In public schools, teachers unions make it nearly impossible to fire a teacher for cause, including the cause of sexual misconduct. It takes hundreds of thousands of dollars and two years in court to fire a teacher. Mind you, schools constantly ask parents to please contribute school supplies like paper, pencils, and erasers. Does that sound like an institution that can afford a quarter of a million dollar lawsuit? That is why they have “rubber rooms”, which is the name of a room where teachers are sent who are deemed unsafe to have around kids. They go to the room to hang out and read all day, and get paid, in order for the school to avoid a lawsuit. In a similar fashion, there is an incentive for schools to quietly pass on predators rather than incur the cost or notoriety.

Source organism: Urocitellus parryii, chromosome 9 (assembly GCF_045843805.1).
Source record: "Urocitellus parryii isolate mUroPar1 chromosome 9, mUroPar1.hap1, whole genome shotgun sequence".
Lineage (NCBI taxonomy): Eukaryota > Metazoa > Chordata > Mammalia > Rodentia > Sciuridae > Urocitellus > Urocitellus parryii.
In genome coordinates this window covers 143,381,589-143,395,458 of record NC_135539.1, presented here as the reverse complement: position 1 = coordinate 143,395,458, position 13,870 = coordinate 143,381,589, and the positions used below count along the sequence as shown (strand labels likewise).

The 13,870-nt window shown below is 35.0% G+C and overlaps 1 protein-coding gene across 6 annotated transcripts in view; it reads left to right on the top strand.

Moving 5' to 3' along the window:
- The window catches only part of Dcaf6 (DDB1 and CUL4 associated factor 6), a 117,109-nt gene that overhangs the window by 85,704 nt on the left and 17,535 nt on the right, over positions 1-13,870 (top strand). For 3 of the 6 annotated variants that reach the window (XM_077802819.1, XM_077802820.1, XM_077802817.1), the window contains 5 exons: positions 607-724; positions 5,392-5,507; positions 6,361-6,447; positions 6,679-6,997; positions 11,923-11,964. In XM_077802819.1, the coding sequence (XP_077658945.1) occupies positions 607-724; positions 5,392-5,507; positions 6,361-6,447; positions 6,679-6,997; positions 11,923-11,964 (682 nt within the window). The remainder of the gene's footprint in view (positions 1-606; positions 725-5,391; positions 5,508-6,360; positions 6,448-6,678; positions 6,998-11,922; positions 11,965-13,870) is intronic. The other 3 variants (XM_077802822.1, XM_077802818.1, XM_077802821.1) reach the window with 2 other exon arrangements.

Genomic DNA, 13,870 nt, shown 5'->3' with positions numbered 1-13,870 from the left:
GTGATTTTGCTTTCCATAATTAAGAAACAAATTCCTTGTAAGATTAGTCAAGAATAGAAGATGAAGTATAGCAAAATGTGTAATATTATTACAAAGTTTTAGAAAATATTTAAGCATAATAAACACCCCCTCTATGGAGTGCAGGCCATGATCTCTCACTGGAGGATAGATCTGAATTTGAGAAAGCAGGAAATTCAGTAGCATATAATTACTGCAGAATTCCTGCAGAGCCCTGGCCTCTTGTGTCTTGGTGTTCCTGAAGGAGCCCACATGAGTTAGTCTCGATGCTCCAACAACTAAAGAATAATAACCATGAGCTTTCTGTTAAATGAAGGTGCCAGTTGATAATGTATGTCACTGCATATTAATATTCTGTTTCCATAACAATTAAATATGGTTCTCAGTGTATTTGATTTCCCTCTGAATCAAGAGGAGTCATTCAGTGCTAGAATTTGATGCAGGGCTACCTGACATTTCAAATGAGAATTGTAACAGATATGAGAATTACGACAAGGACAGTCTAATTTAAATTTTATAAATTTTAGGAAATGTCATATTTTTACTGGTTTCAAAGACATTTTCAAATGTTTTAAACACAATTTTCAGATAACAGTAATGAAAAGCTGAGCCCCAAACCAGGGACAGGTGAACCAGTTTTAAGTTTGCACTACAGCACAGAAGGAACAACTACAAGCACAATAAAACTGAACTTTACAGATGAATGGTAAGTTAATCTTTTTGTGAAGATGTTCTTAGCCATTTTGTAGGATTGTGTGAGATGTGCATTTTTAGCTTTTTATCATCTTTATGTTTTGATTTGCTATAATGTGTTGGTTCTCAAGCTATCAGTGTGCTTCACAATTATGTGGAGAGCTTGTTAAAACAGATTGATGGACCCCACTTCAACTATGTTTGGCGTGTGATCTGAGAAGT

Over and over and over again, it comes out that predators such as the “Cookie Teacher”, who blindfolded kids and had them eat cookies which were topped with his semen, telling them it was a surprise treat, had red flags for years. There were stores about his behavior going back to the 80s. If I recall correctly, they discovered photos of nearly 1,000 students eating his semen from a spoon, or on cookies, or doing other activities that make you want beat him up while vomiting. Because of the union he was able to retire instead of getting fired, with full pension.

    So, listen up Ms Speier. Lady if you want to actually fight sexual harassment in any meaningful way, then you’d better start in your own backyard. You clean up the teachers unions chokehold over public education, and their interference with justice.